“Thank you for the snowstorm. It was timely,” said June Mountain General Manager, Carl Williams, at Tuesday night’s Citizen’s Advisory Committee (CAC) at the June Lake Community Center.
With that, Williams handed over the meeting to Greg Dallas, COO of Mammoth Mountain Ski Area (MMSA), which also runs June Mountain. Despite the original excitement about this season, Dallas explained that with the lack of snowfall, the ski area is 68% off its original budget, which was based on 70,000 skier visits this year.
“In fact, there was a day when nobody showed up at June,” Dallas said. “And there was a day when there was one, and five, and so with the lack of snowfall, what we found is that just having chair 2 and Mambo, it really doesn’t work. We really need chair 7.”
Dallas went on to admit that he has been talking to Williams about a closure plan for the ski area for the last three weeks. But with the ability to open J7, June received more than 260 visits last weekend. “There is no way we can close June down right now,” Dallas said.
This proclamation comes after Rusty Gregory, CEO of MMSA, announced temporary pay reductions to both hourly and salaried employees on January 31. “All salaried employees will be required to take 5 unpaid days off during the month of February. All hourly employees’ hours will be limited to no more than 30 hours per week. This is the plan for February only. I will reassess as March approaches,” Gregory said in an all-employee memo.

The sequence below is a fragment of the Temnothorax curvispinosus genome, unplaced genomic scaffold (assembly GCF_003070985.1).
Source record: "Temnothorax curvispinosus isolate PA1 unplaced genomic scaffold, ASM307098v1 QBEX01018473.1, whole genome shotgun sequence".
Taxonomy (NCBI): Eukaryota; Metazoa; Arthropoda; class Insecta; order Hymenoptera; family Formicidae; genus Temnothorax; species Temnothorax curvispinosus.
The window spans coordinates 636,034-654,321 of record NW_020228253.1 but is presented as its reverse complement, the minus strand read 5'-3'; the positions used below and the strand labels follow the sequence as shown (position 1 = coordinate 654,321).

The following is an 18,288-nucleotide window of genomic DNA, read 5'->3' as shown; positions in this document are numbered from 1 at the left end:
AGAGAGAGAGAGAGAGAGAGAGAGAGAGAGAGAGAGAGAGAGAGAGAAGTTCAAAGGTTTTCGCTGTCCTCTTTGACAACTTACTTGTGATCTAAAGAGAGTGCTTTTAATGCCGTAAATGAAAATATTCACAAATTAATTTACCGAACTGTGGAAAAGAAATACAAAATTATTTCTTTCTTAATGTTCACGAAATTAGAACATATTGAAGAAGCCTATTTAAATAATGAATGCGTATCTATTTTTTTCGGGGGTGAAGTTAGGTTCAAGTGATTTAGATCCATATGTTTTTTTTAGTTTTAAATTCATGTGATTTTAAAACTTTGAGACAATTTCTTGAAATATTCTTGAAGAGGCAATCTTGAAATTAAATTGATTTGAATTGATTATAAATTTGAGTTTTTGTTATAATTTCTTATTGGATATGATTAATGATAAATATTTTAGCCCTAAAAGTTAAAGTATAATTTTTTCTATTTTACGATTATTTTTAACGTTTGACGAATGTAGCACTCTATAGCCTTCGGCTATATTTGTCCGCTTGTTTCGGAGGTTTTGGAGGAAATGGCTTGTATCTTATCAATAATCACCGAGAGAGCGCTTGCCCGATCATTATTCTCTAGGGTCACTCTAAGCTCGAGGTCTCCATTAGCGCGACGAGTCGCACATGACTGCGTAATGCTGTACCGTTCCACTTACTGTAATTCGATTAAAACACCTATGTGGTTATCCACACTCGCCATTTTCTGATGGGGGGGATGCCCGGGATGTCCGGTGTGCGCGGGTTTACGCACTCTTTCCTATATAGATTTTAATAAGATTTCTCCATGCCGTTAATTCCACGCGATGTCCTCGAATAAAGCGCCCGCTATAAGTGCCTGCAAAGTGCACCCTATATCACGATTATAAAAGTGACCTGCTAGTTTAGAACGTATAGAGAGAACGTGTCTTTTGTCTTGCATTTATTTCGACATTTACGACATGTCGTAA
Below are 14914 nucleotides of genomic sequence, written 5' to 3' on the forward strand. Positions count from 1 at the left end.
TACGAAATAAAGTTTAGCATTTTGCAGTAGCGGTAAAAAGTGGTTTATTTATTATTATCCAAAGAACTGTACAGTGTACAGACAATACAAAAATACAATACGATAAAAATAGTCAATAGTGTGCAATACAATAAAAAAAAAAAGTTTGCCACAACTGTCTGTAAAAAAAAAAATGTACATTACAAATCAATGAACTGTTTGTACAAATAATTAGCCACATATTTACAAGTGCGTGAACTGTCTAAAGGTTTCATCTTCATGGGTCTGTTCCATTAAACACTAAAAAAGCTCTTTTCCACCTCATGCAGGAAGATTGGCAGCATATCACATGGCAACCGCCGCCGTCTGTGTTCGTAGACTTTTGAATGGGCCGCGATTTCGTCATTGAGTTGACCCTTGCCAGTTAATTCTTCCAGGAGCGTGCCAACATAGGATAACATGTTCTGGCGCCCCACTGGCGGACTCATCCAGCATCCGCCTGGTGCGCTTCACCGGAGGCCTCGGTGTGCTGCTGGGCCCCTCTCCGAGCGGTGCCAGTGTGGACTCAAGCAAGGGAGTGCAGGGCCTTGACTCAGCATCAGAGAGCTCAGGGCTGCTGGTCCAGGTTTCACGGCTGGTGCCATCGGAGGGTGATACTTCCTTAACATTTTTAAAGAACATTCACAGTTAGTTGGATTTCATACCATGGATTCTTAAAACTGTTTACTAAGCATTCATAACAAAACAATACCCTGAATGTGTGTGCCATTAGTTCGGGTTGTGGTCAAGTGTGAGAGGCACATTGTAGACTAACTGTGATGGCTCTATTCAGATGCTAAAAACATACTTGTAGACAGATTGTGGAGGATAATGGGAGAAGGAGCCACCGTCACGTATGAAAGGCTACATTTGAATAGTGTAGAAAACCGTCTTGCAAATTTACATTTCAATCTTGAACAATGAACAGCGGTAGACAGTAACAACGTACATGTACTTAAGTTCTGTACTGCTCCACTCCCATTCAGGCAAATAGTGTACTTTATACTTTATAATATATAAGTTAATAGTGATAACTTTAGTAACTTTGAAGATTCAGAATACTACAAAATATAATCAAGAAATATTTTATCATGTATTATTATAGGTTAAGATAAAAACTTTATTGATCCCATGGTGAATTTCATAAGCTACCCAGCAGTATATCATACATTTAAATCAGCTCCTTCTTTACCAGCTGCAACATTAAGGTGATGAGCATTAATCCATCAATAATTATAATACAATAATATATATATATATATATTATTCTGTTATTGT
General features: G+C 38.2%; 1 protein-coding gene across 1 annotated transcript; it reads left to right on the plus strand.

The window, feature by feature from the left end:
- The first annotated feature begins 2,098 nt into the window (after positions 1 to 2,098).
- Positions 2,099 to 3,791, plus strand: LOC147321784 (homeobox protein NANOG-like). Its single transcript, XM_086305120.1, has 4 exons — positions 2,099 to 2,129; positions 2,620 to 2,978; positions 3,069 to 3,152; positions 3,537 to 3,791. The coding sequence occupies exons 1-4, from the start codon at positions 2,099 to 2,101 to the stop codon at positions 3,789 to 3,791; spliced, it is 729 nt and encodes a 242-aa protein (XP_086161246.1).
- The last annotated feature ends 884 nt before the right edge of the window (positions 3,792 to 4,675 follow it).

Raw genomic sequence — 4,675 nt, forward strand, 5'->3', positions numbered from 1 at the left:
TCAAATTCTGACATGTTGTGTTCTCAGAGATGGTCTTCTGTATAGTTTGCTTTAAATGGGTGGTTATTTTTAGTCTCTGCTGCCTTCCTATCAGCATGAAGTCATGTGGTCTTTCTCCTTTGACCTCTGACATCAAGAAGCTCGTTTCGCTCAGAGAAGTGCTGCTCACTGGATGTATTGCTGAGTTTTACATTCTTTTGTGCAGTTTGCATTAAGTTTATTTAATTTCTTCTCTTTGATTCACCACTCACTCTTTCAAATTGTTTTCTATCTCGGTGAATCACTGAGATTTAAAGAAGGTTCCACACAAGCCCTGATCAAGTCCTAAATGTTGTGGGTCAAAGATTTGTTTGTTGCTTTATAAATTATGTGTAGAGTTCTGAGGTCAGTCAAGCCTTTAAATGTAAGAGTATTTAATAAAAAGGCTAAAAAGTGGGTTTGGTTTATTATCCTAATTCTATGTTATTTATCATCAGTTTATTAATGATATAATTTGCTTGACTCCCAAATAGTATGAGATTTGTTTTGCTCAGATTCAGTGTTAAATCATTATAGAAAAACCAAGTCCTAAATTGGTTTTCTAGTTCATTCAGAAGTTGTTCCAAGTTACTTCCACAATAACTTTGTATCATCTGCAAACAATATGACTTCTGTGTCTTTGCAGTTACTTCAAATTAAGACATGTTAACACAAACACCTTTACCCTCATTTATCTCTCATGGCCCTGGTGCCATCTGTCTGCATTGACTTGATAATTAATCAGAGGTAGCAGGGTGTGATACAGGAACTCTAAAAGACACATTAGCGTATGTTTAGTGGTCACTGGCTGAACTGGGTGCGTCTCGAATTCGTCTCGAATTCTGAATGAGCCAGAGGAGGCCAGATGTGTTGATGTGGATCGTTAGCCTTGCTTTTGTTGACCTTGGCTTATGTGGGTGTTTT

This decision is “dramatic for all of our employees who are living day-by-day and month-to-month,” Dallas said at the CAC meeting. “There are some very hard things we are doing across the company to keep [June] open.”
Even with this last storm, June has received a season total of 48 inches of snow. Mammoth has had 66 inches.
“The straight talk really is if we don’t have J7 and we don’t get more snow and we return to a dry pattern, Carl [Williams] and I are going to be back to the same conversation,” Dallas said. “We just really can’t sustain it with Mambo and J2. That’s a big tipping point for us and that’s what we will be looking at going forward.”
Visitation, and not MMSA’s financial situation, is the determining factor for the longevity of June’s season this year. “We have a very depressed business climate right now but we don’t feel that we are in a position right now where the banks can tell us what to do like they did 2 years ago,” said Ron Cohen, CAO of MMSA, who was also at Tuesday’s CAC meeting. “It’s really not about our relationship with the banks this year. It’s really about visitation. We intend to do everything we can to keep it open as long as people can ski off of J7.”
MMSA rolled out a large operating plan for the reopening of June Mountain in November after keeping it closed the 2012-2013 season. “The concept has been really well received. It’s just tragic that we had a low snow year,” Dallas said. So what’s the plan for next season? “The short answer, we have no intention of changing the program for next year,” said Dallas. “Just the snowfall,” Cohen chimed in.
MMSA also submitted its plans to update J1 and snowmaking application to the Inyo National Forest on January 22nd, showing they have no intention of backing off their development plan for June Mountain. “For all intents and purposes we’re moving ahead, aggressively on that front,” Dallas said.
The bottom line for this season: June Mountain needs more snow in order to keep J7 open. But “it’s not over yet,” said Dallas.